Lately The Oregonian, our newspaper of record, has published numerous letters echoing familiar themes, and the usual clichés, on the seemingly dormant issue of gun control. The Democrats have apparently surrendered the field to the four million members of the National Rifle Association and their many sycophants in the GOP. Those who even raise the issue are accused of disrespecting the dead during a time of national mourning. So no one has to answer pointed questions like: why should a person with a history of mental illness, like Cho, be allowed to own semiautomatic pistols like the Walther P22 and the Glock Model 19 9-millimeter. Not to mention popular assault rifles like the AR-15.
Walther's website glowingly describes its P22:
Whether you are looking for a pistol for affordable training or simply the excitement of shooting, the P22 is the pistol for you. The WALTHER P22 is fascinating in its compact size, while still maintaining all of the features of a full-size pistol."Affordable training" to do what, exactly? Guns & Ammo's Handguns site adds that "this little rig would make a great way to get the next generation started."
As for the Glock 19, one admirer notes that "it's 100% reliable, and easy to shoot well, and very simple to operate. Small enough to conceal, but big enough to kill." As we now know.
The endless profusion of rifles and handguns, now numbering some 200 million, may have created a lethal feedback loop—a kind of arms race. As the number of weapons increases, owners feel compelled to buy ever more powerful guns to protect themselves from perceived threats. All this plays into the constant reinforcement of the notion, so widespread in movies, television and computer games, that violence is an effective and even acceptable way to resolve conflict.
In response to the VT killings, Congress will soon be looking at a bill that would place further restrictions on gun purchases by those with a history of serious mental illness. The reintroduction of the assault weapons ban (HR 1022) in Congress is likely to lead to another political dead end. Larger questions will be buried with Cho's victims.
Meanwhile, George Bush deigned to speak at a memorial service at VT after four years of not attending a single funeral for those killed in Iraq and Afghanistan. As Frank Rich of the NY Times pointed out this weekend:
President Bush has skipped the funerals of the troops he sent to Iraq. He took his sweet time to get to Katrina-devastated New Orleans. But last week he raced to Virginia Tech with an alacrity not seen since he hustled from Crawford to Washington to sign a bill interfering in Terri Schiavo’s end-of-life medical care. Mr. Bush assumes the role of mourner in chief on a selective basis, and, as usual with the decider, the decisive factor is politics. Let Walter Reed erupt in scandal, and he'll take six weeks to show his face — and on a Friday at that, to hide the story in the Saturday papers. The heinous slaughter in Blacksburg, Va., by contrast, was a rare opportunity for him to ostentatiously feel the pain of families whose suffering cannot be blamed on the administration.As for Cho, too many of these mass murders have been perpetrated by young men who, like Tim McVeigh and the killers at Columbine, have been marginalized in one way or another. Cho was shy, spoke with a Korean accent, had acne and lacked minimal social skills—not to mention his history of psychosis. Years of humiliation led to his isolation and final eruption in a catharsis of murderous rage.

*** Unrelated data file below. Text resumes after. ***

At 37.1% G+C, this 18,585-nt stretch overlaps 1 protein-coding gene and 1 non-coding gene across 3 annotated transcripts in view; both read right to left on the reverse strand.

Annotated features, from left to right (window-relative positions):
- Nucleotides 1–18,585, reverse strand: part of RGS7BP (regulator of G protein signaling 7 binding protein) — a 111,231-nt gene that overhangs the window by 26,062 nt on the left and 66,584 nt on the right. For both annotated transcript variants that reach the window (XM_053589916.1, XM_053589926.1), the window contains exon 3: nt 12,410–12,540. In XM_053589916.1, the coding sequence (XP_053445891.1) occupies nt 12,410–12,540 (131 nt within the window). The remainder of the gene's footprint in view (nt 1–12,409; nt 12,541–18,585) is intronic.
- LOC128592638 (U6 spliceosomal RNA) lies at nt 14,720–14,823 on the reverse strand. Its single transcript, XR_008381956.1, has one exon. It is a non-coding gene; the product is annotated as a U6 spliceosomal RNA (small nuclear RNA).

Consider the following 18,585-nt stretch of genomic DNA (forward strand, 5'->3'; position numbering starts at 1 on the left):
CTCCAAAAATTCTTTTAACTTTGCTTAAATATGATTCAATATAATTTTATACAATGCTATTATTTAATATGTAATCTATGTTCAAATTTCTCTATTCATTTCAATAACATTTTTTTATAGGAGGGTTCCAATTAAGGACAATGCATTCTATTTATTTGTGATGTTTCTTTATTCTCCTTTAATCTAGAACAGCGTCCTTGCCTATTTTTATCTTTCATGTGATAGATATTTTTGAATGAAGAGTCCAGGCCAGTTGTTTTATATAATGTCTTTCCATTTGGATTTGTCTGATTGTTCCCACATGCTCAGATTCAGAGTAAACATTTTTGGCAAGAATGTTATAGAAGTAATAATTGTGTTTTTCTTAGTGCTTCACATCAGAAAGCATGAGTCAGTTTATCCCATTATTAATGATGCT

Now I have no intent whatsoever to make excuses for Cho, or any other murderers, but it still might be useful to consider what in our culture might be promoting this kind of alienation and extreme violence. After all, this is a culture that worships financial success and celebrity and disdains those who stumble into the ditch. The cultural icons of the day are CEO's, celebrities and arrogant billionaires like Donald Trump who all demonstrate that, as some say, "money is life's report card." It's a culture that rewards CEO's, even unsuccessful ones, with "executive pay packages that typically equal 500 times the salaries of workers at those companies."
As for the rest, especially those who aren't on the make in their careers or personal lives, Randy Newman (in Bad Love) has a line: "I only know we're living / in an unforgiving land." And another:
Just like I'm glad I'm living in the land of the freeThere are signs that this harsh ideology, best described as a kind of social Darwinism founded on extreme individualism, has begun to erode. Disasters in Iraq and New Orleans, combined with the absurdity of 46 million people with no health insurance, have shifted the political focus to collective solutions for a few persistent national problems.
Where the rich just get richer
And the poor you don't ever have to see
Though it's often overlooked in the minutia of legal interpretation and "strict construction" of its language, the Constitution unequivocally proclaims overarching collective goals in its preamble:
We the people of the United States, in order to form a more perfect union, establish justice, insure domestic tranquility, provide for the common defense, promote the general welfare, and secure the blessings of liberty to ourselves and our posterity, do ordain and establish this Constitution for the United States of America.Individual solutions to collective problems are appealing for the wealthy minority that can afford them. But the Founders, through their Constitution, have declared that we have a certain responsibility for each other, commonly known as compassion. That's precisely what's missing in the current state of our culture.
PHOTO: Flag at half-mast outside the U.S. Supreme Court (apparently in mourning over the erosion of women's right to choose in last week's 5-4 abortion decision).